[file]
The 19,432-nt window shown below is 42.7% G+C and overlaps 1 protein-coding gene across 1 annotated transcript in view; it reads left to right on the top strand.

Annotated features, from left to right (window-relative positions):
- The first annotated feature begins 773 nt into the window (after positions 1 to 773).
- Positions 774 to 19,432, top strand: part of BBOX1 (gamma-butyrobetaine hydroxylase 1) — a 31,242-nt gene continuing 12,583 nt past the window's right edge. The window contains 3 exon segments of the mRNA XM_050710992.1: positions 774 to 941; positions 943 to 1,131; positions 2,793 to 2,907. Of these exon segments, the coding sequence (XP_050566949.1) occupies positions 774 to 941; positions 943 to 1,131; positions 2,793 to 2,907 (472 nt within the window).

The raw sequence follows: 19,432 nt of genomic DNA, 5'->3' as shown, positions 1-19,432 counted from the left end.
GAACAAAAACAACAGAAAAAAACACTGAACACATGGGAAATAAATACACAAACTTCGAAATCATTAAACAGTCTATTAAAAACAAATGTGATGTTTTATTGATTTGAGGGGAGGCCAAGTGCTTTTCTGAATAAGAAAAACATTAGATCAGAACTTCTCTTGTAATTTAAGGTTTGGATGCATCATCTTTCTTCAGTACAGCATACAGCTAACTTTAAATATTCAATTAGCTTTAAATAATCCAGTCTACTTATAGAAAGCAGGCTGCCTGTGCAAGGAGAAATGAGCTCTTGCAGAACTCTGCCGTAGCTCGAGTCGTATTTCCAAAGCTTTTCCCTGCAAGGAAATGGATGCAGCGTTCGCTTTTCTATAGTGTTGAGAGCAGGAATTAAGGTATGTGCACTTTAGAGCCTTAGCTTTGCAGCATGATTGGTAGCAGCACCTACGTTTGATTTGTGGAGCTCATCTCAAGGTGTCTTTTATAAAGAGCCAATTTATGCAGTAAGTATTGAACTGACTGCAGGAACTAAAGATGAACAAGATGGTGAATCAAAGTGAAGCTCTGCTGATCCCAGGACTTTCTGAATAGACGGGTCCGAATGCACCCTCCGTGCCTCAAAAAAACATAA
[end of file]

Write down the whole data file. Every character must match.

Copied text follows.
The 19,432-nt window shown below is 42.7% G+C and overlaps 1 protein-coding gene across 1 annotated transcript in view; it reads left to right on the top strand.

Annotated features, from left to right (window-relative positions):
- The first annotated feature begins 773 nt into the window (after positions 1 to 773).
- Positions 774 to 19,432, top strand: part of BBOX1 (gamma-butyrobetaine hydroxylase 1) — a 31,242-nt gene continuing 12,583 nt past the window's right edge. The window contains 3 exon segments of the mRNA XM_050710992.1: positions 774 to 941; positions 943 to 1,131; positions 2,793 to 2,907. Of these exon segments, the coding sequence (XP_050566949.1) occupies positions 774 to 941; positions 943 to 1,131; positions 2,793 to 2,907 (472 nt within the window).

The raw sequence follows: 19,432 nt of genomic DNA, 5'->3' as shown, positions 1-19,432 counted from the left end.
GAACAAAAACAACAGAAAAAAACACTGAACACATGGGAAATAAATACACAAACTTCGAAATCATTAAACAGTCTATTAAAAACAAATGTGATGTTTTATTGATTTGAGGGGAGGCCAAGTGCTTTTCTGAATAAGAAAAACATTAGATCAGAACTTCTCTTGTAATTTAAGGTTTGGATGCATCATCTTTCTTCAGTACAGCATACAGCTAACTTTAAATATTCAATTAGCTTTAAATAATCCAGTCTACTTATAGAAAGCAGGCTGCCTGTGCAAGGAGAAATGAGCTCTTGCAGAACTCTGCCGTAGCTCGAGTCGTATTTCCAAAGCTTTTCCCTGCAAGGAAATGGATGCAGCGTTCGCTTTTCTATAGTGTTGAGAGCAGGAATTAAGGTATGTGCACTTTAGAGCCTTAGCTTTGCAGCATGATTGGTAGCAGCACCTACGTTTGATTTGTGGAGCTCATCTCAAGGTGTCTTTTATAAAGAGCCAATTTATGCAGTAAGTATTGAACTGACTGCAGGAACTAAAGATGAACAAGATGGTGAATCAAAGTGAAGCTCTGCTGATCCCAGGACTTTCTGAATAGACGGGTCCGAATGCACCCTCCGTGCCTCAAAAAAACATAA